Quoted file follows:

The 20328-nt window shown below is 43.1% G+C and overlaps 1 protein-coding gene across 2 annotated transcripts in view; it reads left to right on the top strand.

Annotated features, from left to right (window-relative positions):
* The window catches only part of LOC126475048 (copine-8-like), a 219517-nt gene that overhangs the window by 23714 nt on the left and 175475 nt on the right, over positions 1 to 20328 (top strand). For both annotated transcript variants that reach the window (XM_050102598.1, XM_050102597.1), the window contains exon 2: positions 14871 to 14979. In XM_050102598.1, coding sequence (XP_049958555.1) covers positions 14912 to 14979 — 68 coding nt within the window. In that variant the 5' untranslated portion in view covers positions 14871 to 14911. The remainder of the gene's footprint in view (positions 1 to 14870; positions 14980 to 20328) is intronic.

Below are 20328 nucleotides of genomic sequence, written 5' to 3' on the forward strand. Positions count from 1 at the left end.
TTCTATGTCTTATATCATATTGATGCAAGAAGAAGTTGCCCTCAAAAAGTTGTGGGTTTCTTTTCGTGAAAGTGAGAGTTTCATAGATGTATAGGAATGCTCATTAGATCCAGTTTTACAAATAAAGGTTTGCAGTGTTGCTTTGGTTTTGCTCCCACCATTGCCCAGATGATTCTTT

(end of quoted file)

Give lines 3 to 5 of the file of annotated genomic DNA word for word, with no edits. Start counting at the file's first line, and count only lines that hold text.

* The window catches only part of LOC126475048 (copine-8-like), a 219517-nt gene that overhangs the window by 23714 nt on the left and 175475 nt on the right, over positions 1 to 20328 (top strand). For both annotated transcript variants that reach the window (XM_050102598.1, XM_050102597.1), the window contains exon 2: positions 14871 to 14979. In XM_050102598.1, coding sequence (XP_049958555.1) covers positions 14912 to 14979 — 68 coding nt within the window. In that variant the 5' untranslated portion in view covers positions 14871 to 14911. The remainder of the gene's footprint in view (positions 1 to 14870; positions 14980 to 20328) is intronic.

Below are 20328 nucleotides of genomic sequence, written 5' to 3' on the forward strand. Positions count from 1 at the left end.
TTCTATGTCTTATATCATATTGATGCAAGAAGAAGTTGCCCTCAAAAAGTTGTGGGTTTCTTTTCGTGAAAGTGAGAGTTTCATAGATGTATAGGAATGCTCATTAGATCCAGTTTTACAAATAAAGGTTTGCAGTGTTGCTTTGGTTTTGCTCCCACCATTGCCCAGATGATTCTTT